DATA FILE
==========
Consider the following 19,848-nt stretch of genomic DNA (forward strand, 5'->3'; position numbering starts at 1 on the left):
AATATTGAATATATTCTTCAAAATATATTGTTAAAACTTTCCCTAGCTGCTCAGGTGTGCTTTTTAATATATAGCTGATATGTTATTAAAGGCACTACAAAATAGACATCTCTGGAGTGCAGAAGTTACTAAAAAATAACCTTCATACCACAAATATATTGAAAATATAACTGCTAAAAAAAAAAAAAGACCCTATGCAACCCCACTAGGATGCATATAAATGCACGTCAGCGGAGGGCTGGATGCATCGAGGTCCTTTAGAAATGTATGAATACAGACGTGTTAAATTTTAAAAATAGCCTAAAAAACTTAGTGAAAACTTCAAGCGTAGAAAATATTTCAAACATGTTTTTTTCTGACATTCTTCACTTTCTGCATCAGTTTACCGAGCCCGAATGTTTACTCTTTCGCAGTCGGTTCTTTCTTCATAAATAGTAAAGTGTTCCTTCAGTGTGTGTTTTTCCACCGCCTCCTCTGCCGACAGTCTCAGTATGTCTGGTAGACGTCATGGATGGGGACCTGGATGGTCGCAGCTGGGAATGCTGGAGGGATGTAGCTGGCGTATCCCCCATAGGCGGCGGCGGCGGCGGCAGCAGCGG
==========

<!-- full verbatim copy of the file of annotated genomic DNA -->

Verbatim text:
Consider the following 19,848-nt stretch of genomic DNA (forward strand, 5'->3'; position numbering starts at 1 on the left):
AATATTGAATATATTCTTCAAAATATATTGTTAAAACTTTCCCTAGCTGCTCAGGTGTGCTTTTTAATATATAGCTGATATGTTATTAAAGGCACTACAAAATAGACATCTCTGGAGTGCAGAAGTTACTAAAAAATAACCTTCATACCACAAATATATTGAAAATATAACTGCTAAAAAAAAAAAAAGACCCTATGCAACCCCACTAGGATGCATATAAATGCACGTCAGCGGAGGGCTGGATGCATCGAGGTCCTTTAGAAATGTATGAATACAGACGTGTTAAATTTTAAAAATAGCCTAAAAAACTTAGTGAAAACTTCAAGCGTAGAAAATATTTCAAACATGTTTTTTTCTGACATTCTTCACTTTCTGCATCAGTTTACCGAGCCCGAATGTTTACTCTTTCGCAGTCGGTTCTTTCTTCATAAATAGTAAAGTGTTCCTTCAGTGTGTGTTTTTCCACCGCCTCCTCTGCCGACAGTCTCAGTATGTCTGGTAGACGTCATGGATGGGGACCTGGATGGTCGCAGCTGGGAATGCTGGAGGGATGTAGCTGGCGTATCCCCCATAGGCGGCGGCGGCGGCGGCAGCAGCGG